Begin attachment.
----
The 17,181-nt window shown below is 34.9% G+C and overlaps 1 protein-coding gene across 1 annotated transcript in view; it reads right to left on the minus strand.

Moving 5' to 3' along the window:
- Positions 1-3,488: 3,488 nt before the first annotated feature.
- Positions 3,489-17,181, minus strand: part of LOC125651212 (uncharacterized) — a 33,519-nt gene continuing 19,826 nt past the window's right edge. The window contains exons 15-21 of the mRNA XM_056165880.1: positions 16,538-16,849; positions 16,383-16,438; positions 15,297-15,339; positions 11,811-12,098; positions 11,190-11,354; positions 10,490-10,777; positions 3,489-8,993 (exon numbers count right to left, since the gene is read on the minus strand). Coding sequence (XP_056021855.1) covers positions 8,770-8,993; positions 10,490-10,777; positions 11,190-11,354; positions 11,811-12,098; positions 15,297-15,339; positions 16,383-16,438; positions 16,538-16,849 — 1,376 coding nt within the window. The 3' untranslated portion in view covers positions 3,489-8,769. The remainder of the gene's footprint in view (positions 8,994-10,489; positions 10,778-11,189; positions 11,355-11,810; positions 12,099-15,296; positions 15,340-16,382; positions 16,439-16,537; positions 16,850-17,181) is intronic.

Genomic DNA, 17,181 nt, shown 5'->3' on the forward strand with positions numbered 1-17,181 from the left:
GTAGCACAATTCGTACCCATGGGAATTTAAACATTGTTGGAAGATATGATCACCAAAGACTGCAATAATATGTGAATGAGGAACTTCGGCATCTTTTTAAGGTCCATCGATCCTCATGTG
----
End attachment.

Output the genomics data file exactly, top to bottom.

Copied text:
The 17,181-nt window shown below is 34.9% G+C and overlaps 1 protein-coding gene across 1 annotated transcript in view; it reads right to left on the minus strand.

Moving 5' to 3' along the window:
- Positions 1-3,488: 3,488 nt before the first annotated feature.
- Positions 3,489-17,181, minus strand: part of LOC125651212 (uncharacterized) — a 33,519-nt gene continuing 19,826 nt past the window's right edge. The window contains exons 15-21 of the mRNA XM_056165880.1: positions 16,538-16,849; positions 16,383-16,438; positions 15,297-15,339; positions 11,811-12,098; positions 11,190-11,354; positions 10,490-10,777; positions 3,489-8,993 (exon numbers count right to left, since the gene is read on the minus strand). Coding sequence (XP_056021855.1) covers positions 8,770-8,993; positions 10,490-10,777; positions 11,190-11,354; positions 11,811-12,098; positions 15,297-15,339; positions 16,383-16,438; positions 16,538-16,849 — 1,376 coding nt within the window. The 3' untranslated portion in view covers positions 3,489-8,769. The remainder of the gene's footprint in view (positions 8,994-10,489; positions 10,778-11,189; positions 11,355-11,810; positions 12,099-15,296; positions 15,340-16,382; positions 16,439-16,537; positions 16,850-17,181) is intronic.

Genomic DNA, 17,181 nt, shown 5'->3' on the forward strand with positions numbered 1-17,181 from the left:
GTAGCACAATTCGTACCCATGGGAATTTAAACATTGTTGGAAGATATGATCACCAAAGACTGCAATAATATGTGAATGAGGAACTTCGGCATCTTTTTAAGGTCCATCGATCCTCATGTG